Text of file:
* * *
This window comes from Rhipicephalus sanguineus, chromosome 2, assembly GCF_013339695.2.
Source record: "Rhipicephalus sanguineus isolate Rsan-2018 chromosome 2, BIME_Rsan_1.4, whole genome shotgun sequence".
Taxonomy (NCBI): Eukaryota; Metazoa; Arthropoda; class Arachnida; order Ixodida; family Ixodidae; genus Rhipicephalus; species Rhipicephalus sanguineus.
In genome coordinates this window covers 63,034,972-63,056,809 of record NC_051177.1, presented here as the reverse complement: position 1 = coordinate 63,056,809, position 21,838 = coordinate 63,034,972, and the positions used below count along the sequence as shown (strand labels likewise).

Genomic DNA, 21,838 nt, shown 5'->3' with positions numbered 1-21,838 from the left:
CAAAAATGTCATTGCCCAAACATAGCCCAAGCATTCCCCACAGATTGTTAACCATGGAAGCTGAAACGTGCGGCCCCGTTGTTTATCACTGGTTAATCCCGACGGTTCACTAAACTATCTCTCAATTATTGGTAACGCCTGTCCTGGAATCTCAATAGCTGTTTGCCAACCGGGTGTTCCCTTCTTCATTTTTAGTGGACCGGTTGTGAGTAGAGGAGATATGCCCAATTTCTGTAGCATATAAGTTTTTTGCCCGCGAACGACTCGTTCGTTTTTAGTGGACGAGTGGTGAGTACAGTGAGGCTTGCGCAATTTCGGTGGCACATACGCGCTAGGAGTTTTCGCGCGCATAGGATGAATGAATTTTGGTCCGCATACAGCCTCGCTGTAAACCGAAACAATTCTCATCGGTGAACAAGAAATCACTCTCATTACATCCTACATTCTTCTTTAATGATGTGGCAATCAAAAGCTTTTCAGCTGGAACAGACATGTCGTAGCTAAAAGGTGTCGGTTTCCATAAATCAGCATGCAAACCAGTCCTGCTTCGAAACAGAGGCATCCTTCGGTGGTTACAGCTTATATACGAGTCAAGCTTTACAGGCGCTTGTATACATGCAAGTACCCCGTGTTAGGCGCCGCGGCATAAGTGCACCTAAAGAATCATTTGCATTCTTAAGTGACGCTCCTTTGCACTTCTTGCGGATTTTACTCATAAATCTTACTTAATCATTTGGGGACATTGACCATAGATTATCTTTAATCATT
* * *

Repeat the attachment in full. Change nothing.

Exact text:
This window comes from Rhipicephalus sanguineus, chromosome 2, assembly GCF_013339695.2.
Source record: "Rhipicephalus sanguineus isolate Rsan-2018 chromosome 2, BIME_Rsan_1.4, whole genome shotgun sequence".
Taxonomy (NCBI): Eukaryota; Metazoa; Arthropoda; class Arachnida; order Ixodida; family Ixodidae; genus Rhipicephalus; species Rhipicephalus sanguineus.
In genome coordinates this window covers 63,034,972-63,056,809 of record NC_051177.1, presented here as the reverse complement: position 1 = coordinate 63,056,809, position 21,838 = coordinate 63,034,972, and the positions used below count along the sequence as shown (strand labels likewise).

Genomic DNA, 21,838 nt, shown 5'->3' with positions numbered 1-21,838 from the left:
CAAAAATGTCATTGCCCAAACATAGCCCAAGCATTCCCCACAGATTGTTAACCATGGAAGCTGAAACGTGCGGCCCCGTTGTTTATCACTGGTTAATCCCGACGGTTCACTAAACTATCTCTCAATTATTGGTAACGCCTGTCCTGGAATCTCAATAGCTGTTTGCCAACCGGGTGTTCCCTTCTTCATTTTTAGTGGACCGGTTGTGAGTAGAGGAGATATGCCCAATTTCTGTAGCATATAAGTTTTTTGCCCGCGAACGACTCGTTCGTTTTTAGTGGACGAGTGGTGAGTACAGTGAGGCTTGCGCAATTTCGGTGGCACATACGCGCTAGGAGTTTTCGCGCGCATAGGATGAATGAATTTTGGTCCGCATACAGCCTCGCTGTAAACCGAAACAATTCTCATCGGTGAACAAGAAATCACTCTCATTACATCCTACATTCTTCTTTAATGATGTGGCAATCAAAAGCTTTTCAGCTGGAACAGACATGTCGTAGCTAAAAGGTGTCGGTTTCCATAAATCAGCATGCAAACCAGTCCTGCTTCGAAACAGAGGCATCCTTCGGTGGTTACAGCTTATATACGAGTCAAGCTTTACAGGCGCTTGTATACATGCAAGTACCCCGTGTTAGGCGCCGCGGCATAAGTGCACCTAAAGAATCATTTGCATTCTTAAGTGACGCTCCTTTGCACTTCTTGCGGATTTTACTCATAAATCTTACTTAATCATTTGGGGACATTGACCATAGATTATCTTTAATCATT